It is not easy for most people to admit they are wrong. I am a strange one when it comes to this concept. If I know nothing or almost nothing about what is being debated, I will hear someone out and then make a logical decision based on fact and proof. If what is being debated is something I am familiar with or know well, I will push to make my point heard and argue until I’ve convinced the other person that my point of view is the right one.
In that way, I’m a bit of a control freak.
I have imbued my main character, Taya, with this trait in an attempt to view how I must be perceived by others – those who know me and expect this and those who don’t. She comes across as being kind of bitchy. At the same time, she convinces herself of the necessity of this trait in a world that tends to see her as “less than” the woman she is. She has had to fight tooth and nail to prove to the world that she matters and yet, the world is unable to see past her youthful exterior.
This was echoed in my own life when I moved in with my father at the age of 16. I didn’t know it at the time, but nothing I could have done would have pleased him, unless it was to treat his word as gospel and give up my independence. From the age of 6 I wanted to be a teacher (and the age of 9 an author). It stood to reason that I could write in the summer months and work during the school year. Just as I was filling out college application forms my father says to me, “Don’t expect me to pay for you to go to school to become a teacher. Find another profession.” My mother had no money to be able to help me, and I had saved very little working at a cafe that year. No self-respecting college was going to help me with a loan because my father made too much money (he was still a middle-income earner but in the upper bracket).
The only other thing I was interested in was writing. So I decided to try Broadcasting Journalism. Let’s just say that I found out fast that I could pass most of my classes with a mark in the low 80s with minimal effort, but I hated current events. I felt like a fraud surrounded by other students (my friends) who were desperate to have a career in Journalism and I was just going through the motions. This was not the right career for me.
My father’s response when I told him I wasn’t going to finish my diploma but go to university for teaching instead?
“You never finish anything you start.”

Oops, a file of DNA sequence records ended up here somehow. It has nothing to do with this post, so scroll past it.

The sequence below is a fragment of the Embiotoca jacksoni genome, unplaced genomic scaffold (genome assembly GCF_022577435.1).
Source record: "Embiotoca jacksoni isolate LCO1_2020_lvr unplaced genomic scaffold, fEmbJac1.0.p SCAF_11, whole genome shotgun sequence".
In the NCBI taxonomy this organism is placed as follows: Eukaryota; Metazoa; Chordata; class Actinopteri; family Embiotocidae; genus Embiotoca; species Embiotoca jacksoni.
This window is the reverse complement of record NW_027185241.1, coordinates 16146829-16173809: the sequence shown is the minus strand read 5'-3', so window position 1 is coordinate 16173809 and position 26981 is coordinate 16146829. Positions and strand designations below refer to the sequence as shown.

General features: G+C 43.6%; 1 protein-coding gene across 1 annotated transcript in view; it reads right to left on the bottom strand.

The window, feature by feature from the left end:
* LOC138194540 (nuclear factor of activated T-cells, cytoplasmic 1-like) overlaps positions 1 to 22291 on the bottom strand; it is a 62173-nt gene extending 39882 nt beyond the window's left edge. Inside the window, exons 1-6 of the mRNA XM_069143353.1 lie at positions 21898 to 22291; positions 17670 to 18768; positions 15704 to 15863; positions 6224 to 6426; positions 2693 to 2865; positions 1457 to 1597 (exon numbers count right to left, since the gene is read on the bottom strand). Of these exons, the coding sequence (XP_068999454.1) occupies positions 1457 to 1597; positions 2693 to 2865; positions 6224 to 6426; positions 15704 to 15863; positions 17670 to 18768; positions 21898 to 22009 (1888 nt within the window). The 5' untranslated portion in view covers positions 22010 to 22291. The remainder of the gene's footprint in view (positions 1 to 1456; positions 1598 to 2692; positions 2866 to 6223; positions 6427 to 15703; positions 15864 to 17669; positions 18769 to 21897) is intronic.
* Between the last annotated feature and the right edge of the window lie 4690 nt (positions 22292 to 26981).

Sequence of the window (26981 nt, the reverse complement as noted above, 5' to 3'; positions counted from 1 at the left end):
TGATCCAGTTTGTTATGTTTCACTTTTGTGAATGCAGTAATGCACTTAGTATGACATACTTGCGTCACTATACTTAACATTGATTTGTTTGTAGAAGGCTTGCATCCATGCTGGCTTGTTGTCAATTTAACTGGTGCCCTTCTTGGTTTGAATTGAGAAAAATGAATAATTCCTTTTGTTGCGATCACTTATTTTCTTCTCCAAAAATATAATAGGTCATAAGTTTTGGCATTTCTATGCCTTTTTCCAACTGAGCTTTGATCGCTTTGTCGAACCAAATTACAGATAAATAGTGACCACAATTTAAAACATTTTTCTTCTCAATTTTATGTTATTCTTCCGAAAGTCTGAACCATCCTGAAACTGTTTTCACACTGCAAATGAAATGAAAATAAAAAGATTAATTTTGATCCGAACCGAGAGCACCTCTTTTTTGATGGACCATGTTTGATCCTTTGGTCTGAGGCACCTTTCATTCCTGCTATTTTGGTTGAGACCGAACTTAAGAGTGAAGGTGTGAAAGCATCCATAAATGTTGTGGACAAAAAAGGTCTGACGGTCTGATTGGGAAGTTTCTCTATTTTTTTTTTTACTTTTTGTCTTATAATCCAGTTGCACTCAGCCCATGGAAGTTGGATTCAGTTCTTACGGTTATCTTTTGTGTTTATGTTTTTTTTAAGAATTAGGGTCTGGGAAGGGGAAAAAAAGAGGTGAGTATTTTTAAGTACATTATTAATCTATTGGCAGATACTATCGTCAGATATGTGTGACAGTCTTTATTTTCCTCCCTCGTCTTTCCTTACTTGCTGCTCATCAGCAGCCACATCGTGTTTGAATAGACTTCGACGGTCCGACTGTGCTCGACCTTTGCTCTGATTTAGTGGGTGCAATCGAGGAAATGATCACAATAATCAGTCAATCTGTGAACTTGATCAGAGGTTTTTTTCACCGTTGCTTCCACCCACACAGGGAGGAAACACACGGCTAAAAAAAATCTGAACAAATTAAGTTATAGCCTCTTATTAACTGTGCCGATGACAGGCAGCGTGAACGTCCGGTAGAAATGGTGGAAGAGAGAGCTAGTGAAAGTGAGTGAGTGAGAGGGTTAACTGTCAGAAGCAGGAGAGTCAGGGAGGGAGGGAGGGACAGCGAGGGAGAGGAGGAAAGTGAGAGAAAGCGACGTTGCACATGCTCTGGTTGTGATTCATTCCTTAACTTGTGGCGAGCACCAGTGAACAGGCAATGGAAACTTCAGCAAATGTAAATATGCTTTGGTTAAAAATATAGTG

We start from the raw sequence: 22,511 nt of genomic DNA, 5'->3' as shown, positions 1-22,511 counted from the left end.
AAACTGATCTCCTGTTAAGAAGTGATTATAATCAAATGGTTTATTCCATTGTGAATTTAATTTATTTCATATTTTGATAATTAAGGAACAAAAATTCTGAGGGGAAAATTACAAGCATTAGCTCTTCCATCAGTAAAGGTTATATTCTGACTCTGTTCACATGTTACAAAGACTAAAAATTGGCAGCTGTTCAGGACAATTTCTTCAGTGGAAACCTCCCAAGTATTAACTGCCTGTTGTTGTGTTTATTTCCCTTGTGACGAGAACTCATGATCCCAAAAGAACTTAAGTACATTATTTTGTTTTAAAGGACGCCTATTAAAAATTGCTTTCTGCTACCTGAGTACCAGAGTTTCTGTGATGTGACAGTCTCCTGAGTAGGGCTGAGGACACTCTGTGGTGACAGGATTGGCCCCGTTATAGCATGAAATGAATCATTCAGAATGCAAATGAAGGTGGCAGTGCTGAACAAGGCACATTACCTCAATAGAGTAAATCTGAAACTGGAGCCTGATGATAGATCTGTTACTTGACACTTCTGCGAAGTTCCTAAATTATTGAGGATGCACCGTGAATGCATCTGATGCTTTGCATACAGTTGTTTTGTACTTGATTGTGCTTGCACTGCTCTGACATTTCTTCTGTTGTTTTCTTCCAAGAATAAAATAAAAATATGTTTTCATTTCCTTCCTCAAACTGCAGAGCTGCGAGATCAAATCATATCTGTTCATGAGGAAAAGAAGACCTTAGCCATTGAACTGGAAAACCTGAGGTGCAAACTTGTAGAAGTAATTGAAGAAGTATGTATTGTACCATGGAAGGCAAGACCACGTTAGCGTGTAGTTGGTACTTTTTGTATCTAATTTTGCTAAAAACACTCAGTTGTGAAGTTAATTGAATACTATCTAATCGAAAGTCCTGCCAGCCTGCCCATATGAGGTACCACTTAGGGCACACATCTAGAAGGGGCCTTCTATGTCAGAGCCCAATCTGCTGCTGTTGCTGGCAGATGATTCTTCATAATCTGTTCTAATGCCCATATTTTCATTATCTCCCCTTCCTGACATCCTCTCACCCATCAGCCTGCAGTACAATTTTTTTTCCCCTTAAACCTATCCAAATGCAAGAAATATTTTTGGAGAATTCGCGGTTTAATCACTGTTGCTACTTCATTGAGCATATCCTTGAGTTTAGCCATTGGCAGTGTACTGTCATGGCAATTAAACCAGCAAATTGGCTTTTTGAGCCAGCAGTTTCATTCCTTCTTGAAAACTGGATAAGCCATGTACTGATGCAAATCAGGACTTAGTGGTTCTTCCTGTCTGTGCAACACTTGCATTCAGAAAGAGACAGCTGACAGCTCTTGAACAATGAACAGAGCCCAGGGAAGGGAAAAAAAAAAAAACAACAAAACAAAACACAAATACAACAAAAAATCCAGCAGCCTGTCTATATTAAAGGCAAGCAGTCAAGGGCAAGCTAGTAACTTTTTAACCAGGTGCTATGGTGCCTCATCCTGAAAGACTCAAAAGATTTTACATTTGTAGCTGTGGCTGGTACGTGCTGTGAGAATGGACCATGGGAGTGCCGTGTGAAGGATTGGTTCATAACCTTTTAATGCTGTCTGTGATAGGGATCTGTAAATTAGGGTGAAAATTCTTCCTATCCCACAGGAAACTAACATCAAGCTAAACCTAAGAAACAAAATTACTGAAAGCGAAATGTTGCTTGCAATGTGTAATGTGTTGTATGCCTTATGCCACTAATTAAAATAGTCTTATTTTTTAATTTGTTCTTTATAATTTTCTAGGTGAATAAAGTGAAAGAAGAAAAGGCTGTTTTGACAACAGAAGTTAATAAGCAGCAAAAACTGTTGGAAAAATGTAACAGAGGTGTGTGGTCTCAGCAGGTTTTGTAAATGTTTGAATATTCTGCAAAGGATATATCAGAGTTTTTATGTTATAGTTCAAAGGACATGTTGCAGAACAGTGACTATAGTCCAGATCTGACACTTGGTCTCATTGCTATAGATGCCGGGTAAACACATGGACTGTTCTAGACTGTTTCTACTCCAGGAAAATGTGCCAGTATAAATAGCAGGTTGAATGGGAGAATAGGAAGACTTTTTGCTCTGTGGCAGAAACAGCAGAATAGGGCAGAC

Then it dawned on me. He never attended any of my track meets in high school, he never supported my interest in archery (and I got a silver medal at a local competition), the only time he ever attended a theatrical production I was in was when I played a bit part in a musical in my final year (and he wondered why he even bothered coming)… are you seeing the pattern? I was. He knew nothing about me and yet he somehow got it in his head that I never finished anything I started.
When he looked at me, he saw my mother (not because I look like her, I actually have more of his features). I believe it had something to do with my mannerisms and my optimism because that’s where our similarities end. Don’t get me wrong, I love my mother fiercely but the only role-model she played in my life was the “I’m never going to be like her” one. She never finished high school, she dated questionable men, she was a roamer, she wasn’t good with money… I learned how to live my life by being observant of her faults. One thing I could never fault her for though, was believing in me.
And that’s what my character, Taya, needed – someone to believe in her. For her it was an older-sister type character she met while working a job, but that kind of undeniable support does incredible thing for the spirit. No matter Taya’s need to be in control, her bitchy attitude, or the walls she’d built around her heart – someone finally understood her.
Don’t we all need that? Just one person to look past our faults and simply believe?
This I know and know well, and it is this driving force that I endowed Taya with to find out how both she, and I, might survive when that support disappears leaving us stranded.
Have you been there – when you’ve felt absolutely alone and yet you were supposedly surrounded by people who loved you?